Liquids freeze faster in open containers?

Hello all!

Yesterday we were cleaning out the fridge, and while doing so we put all the fridge content on our balcony, to keep it cold. It’s about -10 degrees Celcius outside.

The content included, among other things, three packages of milk (“paper-boxes”), and two packages of tomato soup, same kind of “paper-box” (Tetrapak?). One of the milk packages had been opened, as well as one of the soup packages.

Today when I went to pick up our food from the balcony (yes, we were lazy!) I was not surprised to find that most items were now frozen solid, but what surprised me was that:

  1. The milk that had been opened (but was allmost full) was frozen solid, while both (identical) unopened milk packages was still in liquid form.
  2. The soup that was opened (and almost full) was also frozen solid, while its identical unopened package also was still in liquid form.

How do I explain this? My theories are:

  1. The opened containers had slightly less content
  2. The opened containers had slightly more air movement inside them
  3. The unopened containers might have a tiny bit of underpressure in them

But even theory 1+2+3 does not explain the big difference between frozen solid and “practically liquid”.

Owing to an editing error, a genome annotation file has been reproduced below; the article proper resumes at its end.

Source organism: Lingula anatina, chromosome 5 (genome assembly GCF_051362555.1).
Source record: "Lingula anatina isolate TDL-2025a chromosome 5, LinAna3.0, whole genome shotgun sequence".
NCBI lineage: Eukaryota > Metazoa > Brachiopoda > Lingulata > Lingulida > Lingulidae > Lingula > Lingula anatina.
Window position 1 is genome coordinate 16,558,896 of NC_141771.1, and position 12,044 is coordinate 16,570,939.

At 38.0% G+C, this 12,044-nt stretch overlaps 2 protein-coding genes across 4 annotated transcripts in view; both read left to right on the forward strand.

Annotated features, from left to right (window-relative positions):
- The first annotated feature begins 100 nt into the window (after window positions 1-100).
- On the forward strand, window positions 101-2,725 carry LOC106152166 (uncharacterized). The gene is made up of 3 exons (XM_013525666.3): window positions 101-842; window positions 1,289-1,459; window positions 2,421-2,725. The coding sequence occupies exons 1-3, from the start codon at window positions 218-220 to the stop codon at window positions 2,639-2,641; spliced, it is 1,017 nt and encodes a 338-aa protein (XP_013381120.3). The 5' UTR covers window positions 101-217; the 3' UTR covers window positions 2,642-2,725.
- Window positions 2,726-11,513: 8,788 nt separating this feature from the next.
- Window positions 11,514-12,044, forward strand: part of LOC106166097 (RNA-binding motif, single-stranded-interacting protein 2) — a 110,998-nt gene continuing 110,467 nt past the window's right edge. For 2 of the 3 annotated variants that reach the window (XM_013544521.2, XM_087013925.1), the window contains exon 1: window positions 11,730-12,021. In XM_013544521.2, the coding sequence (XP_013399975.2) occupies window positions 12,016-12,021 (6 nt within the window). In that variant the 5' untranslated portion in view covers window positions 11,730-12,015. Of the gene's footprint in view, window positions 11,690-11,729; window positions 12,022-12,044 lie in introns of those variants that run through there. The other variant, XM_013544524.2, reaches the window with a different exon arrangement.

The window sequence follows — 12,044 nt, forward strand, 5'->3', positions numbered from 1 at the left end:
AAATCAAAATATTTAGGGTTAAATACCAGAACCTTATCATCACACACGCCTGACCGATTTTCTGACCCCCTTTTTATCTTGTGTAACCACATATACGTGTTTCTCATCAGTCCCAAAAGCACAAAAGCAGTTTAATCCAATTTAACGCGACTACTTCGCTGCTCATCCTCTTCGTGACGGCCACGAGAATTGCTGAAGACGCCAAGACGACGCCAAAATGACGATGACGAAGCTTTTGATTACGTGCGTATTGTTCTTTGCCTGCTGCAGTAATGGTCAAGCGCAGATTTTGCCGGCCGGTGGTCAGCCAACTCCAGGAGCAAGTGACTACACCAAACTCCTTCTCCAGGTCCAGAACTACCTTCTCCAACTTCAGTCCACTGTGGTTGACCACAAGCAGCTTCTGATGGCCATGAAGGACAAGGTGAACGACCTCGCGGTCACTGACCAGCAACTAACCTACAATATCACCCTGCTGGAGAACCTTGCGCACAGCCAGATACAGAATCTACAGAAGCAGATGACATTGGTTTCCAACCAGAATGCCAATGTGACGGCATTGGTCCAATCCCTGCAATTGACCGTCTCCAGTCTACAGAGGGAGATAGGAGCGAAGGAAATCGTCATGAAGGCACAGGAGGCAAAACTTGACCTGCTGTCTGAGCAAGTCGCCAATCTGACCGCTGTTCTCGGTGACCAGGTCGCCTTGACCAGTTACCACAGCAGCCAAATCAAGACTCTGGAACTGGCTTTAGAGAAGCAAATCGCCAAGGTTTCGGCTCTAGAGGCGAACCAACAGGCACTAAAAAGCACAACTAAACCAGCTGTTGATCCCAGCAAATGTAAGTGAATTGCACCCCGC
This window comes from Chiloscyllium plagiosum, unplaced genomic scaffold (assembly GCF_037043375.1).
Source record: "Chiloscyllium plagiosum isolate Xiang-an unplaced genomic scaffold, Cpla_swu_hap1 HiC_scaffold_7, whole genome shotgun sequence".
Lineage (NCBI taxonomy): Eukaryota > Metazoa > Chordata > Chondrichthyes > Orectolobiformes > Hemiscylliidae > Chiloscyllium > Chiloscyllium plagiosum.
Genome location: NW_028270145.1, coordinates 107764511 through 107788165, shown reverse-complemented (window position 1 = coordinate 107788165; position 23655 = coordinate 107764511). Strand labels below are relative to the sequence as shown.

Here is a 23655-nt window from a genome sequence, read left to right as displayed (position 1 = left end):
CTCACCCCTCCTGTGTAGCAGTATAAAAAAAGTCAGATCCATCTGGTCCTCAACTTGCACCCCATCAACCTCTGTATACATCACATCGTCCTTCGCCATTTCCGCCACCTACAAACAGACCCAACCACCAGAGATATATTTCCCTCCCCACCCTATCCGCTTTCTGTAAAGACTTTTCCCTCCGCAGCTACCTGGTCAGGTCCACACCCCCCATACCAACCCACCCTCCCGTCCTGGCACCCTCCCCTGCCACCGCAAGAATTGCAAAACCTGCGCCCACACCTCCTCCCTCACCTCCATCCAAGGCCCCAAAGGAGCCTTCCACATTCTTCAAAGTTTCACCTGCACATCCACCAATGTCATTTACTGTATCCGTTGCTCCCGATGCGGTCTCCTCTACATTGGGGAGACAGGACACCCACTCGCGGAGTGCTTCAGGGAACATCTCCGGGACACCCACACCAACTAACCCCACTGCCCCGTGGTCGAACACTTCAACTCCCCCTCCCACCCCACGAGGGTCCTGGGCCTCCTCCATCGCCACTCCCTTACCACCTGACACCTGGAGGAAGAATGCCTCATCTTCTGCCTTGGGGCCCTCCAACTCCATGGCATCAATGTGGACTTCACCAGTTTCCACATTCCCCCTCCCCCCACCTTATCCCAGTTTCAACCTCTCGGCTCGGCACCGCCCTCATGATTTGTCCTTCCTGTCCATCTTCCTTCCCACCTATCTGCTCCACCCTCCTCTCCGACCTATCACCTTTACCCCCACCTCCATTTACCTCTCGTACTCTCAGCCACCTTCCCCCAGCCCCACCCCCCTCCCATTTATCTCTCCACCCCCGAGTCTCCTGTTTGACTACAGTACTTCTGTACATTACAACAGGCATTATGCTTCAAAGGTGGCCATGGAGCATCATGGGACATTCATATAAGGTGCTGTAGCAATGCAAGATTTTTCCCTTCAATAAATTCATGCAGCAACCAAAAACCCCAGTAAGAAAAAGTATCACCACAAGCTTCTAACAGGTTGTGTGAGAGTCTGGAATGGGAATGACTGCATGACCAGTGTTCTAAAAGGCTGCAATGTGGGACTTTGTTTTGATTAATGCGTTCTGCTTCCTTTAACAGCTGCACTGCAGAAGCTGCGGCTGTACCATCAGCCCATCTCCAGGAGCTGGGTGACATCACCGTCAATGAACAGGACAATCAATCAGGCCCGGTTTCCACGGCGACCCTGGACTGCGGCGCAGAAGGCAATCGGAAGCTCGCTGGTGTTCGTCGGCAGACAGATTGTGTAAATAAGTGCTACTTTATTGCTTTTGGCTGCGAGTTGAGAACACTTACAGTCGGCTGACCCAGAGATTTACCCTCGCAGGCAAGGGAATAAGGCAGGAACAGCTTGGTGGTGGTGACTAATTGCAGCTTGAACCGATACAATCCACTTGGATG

Please help me explain this!

Ola / Sweden

My guess: #1 would help, #2 understates the situation and there is a great deal more movement inside that includes exchanging air and vapor with the outdoors, #2 also allows for evaporation to help lower the temperature, and #3 does not matter.

Combine 1 and 2. The open containers, even if totally unused, will have less content, as some evaporates. More importantly just a little evaporation cools the liquid a lot. In the closed containers what little air there is has all the vapor it can take, in the open containers the vapor can escape.

3 is backwards. The packages you reference don’t have a pressure difference when sealed and have very little or no air in them. The liquid will be at its densest in your fridge at -4 C, and putting them outside will cause the liquid to expand, creating higher pressure, and keeping them, to some extent, from freezing.

Opening the containers though would release that pressure and the content would be free to crystallise, which is what you can get with a bottle of water left for just the right time in the freezer. So I’m actually just reiterating what Napier said: an open container freezes a lot faster because of evaporation. Even with a close to freezing liquid evaporation carries away a lot of heat.

Of course, none of this takes into consideration how you define “almost full”.

Oh, and I think the word you were looking for, for “paper-boxes”, is “carton”. As in milk carton.